I interviewed a dozen folks from WDST’s early days over the past fortnight. It left me even more jazzed about the wonders of radio as a community unto itself.
I lived much of my life without good reception in the hills and vales of Vermont, on an island in Alaska, and then deep in the Catskills. I know what great radio can sound like. We had a great college station, I lived in New York City during its WNEW New-Wave heyday (remember those great subway ads featuring young stars’ likenesses?). I’ve been involved with community radio start-ups.
Now, in these challenged times, I’ve had the radio on all the time. I’ve been volunteering to program a community radio station, producing shows out of our community and also searching out shows from the nationwide Pacifica Network. I want to spur people to try their own hand at making radio. All you need, I’ve been teaching folks for the past year, is a good recording app on your phone. If you want to get complicated and mix talk with music, say, you add the open-source software Audacity on to your laptop. and you’ve got all you need.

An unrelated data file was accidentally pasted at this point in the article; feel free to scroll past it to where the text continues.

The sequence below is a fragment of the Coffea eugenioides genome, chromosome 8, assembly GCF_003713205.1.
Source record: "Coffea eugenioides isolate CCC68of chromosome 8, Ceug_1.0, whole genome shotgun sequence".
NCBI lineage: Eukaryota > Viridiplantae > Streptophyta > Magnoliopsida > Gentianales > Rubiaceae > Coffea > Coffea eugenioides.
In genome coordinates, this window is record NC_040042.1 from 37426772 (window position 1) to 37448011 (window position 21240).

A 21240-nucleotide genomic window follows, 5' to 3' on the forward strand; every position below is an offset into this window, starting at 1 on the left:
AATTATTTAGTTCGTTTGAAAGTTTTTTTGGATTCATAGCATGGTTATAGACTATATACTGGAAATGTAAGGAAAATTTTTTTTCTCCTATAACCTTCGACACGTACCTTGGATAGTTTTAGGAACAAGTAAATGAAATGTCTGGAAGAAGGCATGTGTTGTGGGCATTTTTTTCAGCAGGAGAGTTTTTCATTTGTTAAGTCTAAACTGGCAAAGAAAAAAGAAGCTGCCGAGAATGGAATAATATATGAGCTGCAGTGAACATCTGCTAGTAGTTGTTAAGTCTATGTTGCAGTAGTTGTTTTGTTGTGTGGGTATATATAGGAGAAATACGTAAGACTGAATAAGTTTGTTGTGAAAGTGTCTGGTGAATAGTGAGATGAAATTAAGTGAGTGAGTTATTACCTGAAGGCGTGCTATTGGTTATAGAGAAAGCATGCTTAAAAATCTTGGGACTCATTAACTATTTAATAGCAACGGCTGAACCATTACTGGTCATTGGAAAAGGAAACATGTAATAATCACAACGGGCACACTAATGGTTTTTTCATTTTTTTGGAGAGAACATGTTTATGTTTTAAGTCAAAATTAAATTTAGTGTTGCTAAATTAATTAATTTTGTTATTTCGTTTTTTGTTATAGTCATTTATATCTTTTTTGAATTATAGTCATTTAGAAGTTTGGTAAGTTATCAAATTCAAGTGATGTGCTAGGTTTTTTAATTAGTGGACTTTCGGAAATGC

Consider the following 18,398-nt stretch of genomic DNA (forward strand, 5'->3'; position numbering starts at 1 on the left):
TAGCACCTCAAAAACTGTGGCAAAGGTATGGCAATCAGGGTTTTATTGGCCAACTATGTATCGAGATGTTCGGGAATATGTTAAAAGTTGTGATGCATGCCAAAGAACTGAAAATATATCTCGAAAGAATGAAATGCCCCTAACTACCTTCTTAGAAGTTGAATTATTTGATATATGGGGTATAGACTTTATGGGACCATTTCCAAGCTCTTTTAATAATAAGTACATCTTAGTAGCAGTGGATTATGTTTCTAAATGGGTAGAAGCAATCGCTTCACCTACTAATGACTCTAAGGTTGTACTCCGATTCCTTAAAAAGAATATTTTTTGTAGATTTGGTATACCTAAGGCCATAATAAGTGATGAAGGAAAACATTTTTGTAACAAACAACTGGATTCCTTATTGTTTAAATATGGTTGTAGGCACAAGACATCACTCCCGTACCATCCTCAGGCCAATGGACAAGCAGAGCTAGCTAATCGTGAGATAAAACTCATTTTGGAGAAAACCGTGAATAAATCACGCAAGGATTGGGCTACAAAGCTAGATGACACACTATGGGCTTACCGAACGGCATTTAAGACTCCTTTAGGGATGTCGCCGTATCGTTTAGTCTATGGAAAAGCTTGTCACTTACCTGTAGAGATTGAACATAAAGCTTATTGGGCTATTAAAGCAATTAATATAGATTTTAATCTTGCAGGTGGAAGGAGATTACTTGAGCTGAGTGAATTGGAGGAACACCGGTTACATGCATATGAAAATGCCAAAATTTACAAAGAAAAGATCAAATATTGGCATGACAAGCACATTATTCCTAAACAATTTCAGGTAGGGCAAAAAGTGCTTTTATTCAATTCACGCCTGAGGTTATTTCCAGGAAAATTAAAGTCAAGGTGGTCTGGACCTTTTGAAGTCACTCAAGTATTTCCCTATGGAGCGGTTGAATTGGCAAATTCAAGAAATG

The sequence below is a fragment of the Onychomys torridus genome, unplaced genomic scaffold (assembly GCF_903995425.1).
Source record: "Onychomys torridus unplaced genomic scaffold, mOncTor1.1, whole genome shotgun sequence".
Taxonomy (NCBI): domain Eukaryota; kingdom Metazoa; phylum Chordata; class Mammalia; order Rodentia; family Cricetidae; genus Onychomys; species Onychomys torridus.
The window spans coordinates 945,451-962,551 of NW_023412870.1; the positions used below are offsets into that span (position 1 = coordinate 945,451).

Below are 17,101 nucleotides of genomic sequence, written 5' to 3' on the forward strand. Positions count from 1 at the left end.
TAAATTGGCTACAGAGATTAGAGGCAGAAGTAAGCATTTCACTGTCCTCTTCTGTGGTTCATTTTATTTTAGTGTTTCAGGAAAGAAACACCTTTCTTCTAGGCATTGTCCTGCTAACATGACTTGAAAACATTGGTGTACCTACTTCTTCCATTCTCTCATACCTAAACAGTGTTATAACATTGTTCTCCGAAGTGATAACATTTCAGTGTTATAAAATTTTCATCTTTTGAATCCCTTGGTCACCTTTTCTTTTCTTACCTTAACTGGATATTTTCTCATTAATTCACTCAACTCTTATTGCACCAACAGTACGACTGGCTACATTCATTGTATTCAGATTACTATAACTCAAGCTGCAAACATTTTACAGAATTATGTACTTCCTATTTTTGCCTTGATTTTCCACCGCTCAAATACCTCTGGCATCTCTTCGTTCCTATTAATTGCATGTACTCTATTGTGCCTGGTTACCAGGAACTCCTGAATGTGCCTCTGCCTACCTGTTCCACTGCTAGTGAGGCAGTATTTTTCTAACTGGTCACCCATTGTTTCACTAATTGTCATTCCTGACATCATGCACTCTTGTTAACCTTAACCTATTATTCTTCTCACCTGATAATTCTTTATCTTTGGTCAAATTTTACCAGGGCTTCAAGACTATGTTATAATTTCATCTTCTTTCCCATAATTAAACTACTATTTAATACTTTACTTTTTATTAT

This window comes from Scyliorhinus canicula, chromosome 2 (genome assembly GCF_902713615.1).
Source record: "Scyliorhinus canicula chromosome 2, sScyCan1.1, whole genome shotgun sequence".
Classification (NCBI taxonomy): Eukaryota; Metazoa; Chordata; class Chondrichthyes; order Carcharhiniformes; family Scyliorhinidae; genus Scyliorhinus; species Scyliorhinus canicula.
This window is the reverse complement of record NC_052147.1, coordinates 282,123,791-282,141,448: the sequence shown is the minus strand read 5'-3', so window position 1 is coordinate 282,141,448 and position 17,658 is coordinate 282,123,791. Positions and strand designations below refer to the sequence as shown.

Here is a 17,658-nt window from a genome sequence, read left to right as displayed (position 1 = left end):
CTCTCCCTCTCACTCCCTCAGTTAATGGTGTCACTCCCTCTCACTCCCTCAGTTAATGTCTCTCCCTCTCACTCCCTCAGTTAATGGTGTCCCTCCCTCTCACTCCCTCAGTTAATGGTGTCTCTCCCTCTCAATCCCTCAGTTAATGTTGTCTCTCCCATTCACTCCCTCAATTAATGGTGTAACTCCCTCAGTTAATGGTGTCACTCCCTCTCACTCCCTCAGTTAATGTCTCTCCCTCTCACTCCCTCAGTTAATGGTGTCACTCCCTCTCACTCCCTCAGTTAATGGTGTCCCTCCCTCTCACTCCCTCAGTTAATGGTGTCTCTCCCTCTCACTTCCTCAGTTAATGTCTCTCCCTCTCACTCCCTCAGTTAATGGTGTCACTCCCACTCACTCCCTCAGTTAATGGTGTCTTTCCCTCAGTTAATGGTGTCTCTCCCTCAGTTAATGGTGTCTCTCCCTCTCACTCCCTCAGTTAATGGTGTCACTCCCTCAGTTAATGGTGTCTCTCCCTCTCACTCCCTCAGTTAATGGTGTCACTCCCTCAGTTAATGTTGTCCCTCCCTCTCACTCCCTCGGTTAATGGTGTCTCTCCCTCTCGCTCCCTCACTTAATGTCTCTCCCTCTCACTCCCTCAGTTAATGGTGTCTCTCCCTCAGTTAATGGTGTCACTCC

Ever seen Bob Rafaelson and Jack Nicholson’s early 1970s follow-up to Five Easy Pieces called The King of Marvin Gardens? The Nicholson character is a late-night FM talkmeister who uses the airwaves like a therapist’s couch. The King of Marvin Gardens lives in an earlier time of isolation.
Today’s community radio is very different from that long-ago time. It’s about what one needs to know to feel well. It’s about the provision of comforting voices. It’s also about some very cool music, both old and new.
Check out Darrell Kelly’s ;The Coronavirus,’ or the way The Coco “Mama’s Got a Blessing” plays out now. Or dance yourself sane to Cardi B’s song of the moment. I’ve been listening diligently to Baton Rouge and New Orleans mixes dedicated to the ills in their cities, as well as hosts of progressive black talk shows mixing upbeat hip-hop with interviews on the edge of everything else we hear.
All those stations can be streamed. The same for stations here in the Hudson Valley and the Catskills broadcasting out of Roxbury, Palenville, Hudson, Kingston, and the mountain overlooking Woodstock.
The WDST veterans remembered the Woodstock station’s earliest days, when it was affectionately known as “The Bulldog,” as well as the core of what’s remained there to this day.
You don’t need to be in your car, driving from good spot to good spot, to hear any of it now. It’s available on your computer systems, even on your phones.
I’ve used this quarantine really to open my ears, to stretch my mind. It’s something we can all do. Call it the new voice of America, the new sound of all of us trying to keep our songs alive.
Read more installments of Village Voices by Paul Smart.